Stephen Travels

And he's ready to take you with him.


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The Five Best Things to Do When You’re in Reykjavik, Iceland

Sculpture, Reykjavik, IcelandReykjavik is the heart of Iceland’s cultural, economic, educational, and governmental activity. Despite that, it’s Iceland’s natural wonders that really attract visitors to this island nation of fewer than half a million people — and that means leaving the city. Nevertheless, devoting a few days to the northernmost capital in the world will reward you with some unforgettable sites. Read more about the top five things to see and do in Reykjavik, Iceland >


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Splendors and Surprises in Ireland’s Killarney National Park

Ross Castle, Killarney National Park, IrelandSmack in the middle of the town of Killarney in western Ireland, my hotel, the fantastic Foley’s Townhouse, originally a coaching inn from 1795, provided exceptionally easy access to Killarney National Park, just a 15-minute stroll away. It was the first time I ever walked from my bedroom into a national park. That unbeatable proximity is a pleasant introduction to this outstanding park, which not only boasts the features you would expect to see in a national park, but a few surprises as well. Read more >


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Secular Stockholm’s Religious Past

St. James Church, Stockholm, SwedenNearly 80 percent of Swedes describe themselves as “not religious” or “convinced atheists,” and only about 4 percent of members of the Church of Sweden attend a weekly service. Those statistics belie the country’s religious past: There are more than 3,500 churches in Sweden, dozens and dozens of which are dotted around the capital city. I was enamored by the diversity of their architecture, history, and features, and I was enchanted by all of them. Read more about the top five churches in Stockholm >


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The Depthless Southern Charm of Natchez, Mississippi

Temple B'nai Israel, Natchez, MississippiWith a population that has been almost halved since its peak of only about 24,000 in 1960, Natchez, Mississippi, could easily become a forgotten, dying backwater along the Mississippi River. But its rich history, grand setting, elegance, and hospitality help maintain its relevance as one of the South’s most charming cities, particularly for those interested in heritage tourism. At the city’s zenith, more than 500 millionaires called it home — more than any other U.S. city except New York. They left behind a treasure trove of outstanding architecture that still lures a steady stream of visitors, including me, who come to gape at more than 600 antebellum structures — the largest collection in the United States. Read more about the top five buildings in Natchez >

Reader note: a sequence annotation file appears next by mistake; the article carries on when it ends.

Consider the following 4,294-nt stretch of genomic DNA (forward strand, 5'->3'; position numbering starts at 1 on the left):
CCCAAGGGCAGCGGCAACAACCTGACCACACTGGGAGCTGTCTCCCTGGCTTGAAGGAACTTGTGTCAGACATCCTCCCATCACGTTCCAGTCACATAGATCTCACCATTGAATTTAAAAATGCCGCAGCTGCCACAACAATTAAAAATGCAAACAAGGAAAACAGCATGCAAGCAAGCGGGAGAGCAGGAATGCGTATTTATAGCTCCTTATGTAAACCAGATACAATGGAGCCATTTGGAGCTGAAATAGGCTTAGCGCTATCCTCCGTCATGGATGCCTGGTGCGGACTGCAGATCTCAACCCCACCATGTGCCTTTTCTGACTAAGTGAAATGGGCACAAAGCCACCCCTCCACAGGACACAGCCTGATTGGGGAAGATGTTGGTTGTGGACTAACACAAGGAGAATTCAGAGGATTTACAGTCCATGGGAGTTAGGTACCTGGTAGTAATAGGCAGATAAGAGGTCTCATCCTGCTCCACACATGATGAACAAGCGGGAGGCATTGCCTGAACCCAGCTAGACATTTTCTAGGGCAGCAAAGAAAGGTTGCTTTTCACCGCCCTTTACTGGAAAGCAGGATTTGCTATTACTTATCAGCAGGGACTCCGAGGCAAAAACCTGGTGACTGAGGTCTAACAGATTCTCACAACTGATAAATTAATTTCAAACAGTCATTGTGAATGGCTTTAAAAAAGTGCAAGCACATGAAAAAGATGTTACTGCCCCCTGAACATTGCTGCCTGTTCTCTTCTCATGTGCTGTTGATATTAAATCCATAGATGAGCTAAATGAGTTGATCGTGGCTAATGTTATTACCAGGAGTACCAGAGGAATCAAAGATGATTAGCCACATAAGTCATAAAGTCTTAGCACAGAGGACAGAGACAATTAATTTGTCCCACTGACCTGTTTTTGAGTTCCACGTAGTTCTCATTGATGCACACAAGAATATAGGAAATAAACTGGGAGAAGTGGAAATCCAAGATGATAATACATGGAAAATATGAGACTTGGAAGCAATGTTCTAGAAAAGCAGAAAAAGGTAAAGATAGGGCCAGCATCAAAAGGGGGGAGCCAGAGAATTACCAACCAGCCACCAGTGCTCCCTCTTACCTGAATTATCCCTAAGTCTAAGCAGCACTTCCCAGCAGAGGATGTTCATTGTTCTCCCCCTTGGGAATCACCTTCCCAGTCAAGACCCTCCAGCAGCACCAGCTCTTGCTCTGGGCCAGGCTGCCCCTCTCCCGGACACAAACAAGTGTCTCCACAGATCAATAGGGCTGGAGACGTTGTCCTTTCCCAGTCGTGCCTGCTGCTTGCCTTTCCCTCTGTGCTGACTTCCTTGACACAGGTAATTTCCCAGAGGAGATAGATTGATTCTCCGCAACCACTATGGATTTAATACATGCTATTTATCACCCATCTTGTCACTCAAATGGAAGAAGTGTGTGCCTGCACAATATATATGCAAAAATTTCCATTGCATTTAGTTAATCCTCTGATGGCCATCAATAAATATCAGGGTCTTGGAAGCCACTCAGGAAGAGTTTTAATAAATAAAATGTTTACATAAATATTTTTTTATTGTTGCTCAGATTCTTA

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Savor the Flavors of the Best Restaurant in Niagara Falls, New York

After a day wandering around both the American and Canadian sides of the Niagara River, crossing the Rainbow Bridge between the two countries by foot and soaking in one perfect view of Niagara Falls after another, I had generated quite an appetite. Back on the New York side, just a couple of blocks from Niagara Falls State Park and all the activity surrounding one of the world’s top five waterfalls, I fortuitously happened upon Savor, the fine-dining restaurant of the Niagara Falls Culinary Institute. Read more about the best meal possible in Niagara Falls >


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The Best Artistic Depictions of Palm Sunday

Cathedral Church of St. John the Divine, New YorkThis coming Sunday is Palm Sunday, a key date in the Christian calendar when millions of Christians around the world commemorate Jesus’ triumphant entry into the city of Jerusalem — a fateful day that launches Holy Week. Depicted in art for centuries, Palm Sunday is an unmistakable scene, whether it’s been rendered on a canvas or, as in most of the ones that really impressed me, stained glass. Read more about the top five Palm Sundays >


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When Nature Has Fun: The Best Natural Curiosities

Hoodoos, Alberta BadlandsMalta’s Azure Window. Aruba’s Natural Bridge. New Hampshire’s Old Man of the Mountain. Four of Australia’s Twelve Apostles. All were beautiful, quirky sites carved by the forces of nature, and all were destroyed by the very same forces. If you are fortunate enough to have seen them before their demise, you undoubtedly have a fond memory; if not, you’re out of luck—they’re gone for good. But fear not: Plenty of other one-off oddities still exist around the world. You just have to make sure you get to them before storms and erosion make them things of the past. Read more about the world’s top five natural curiosities >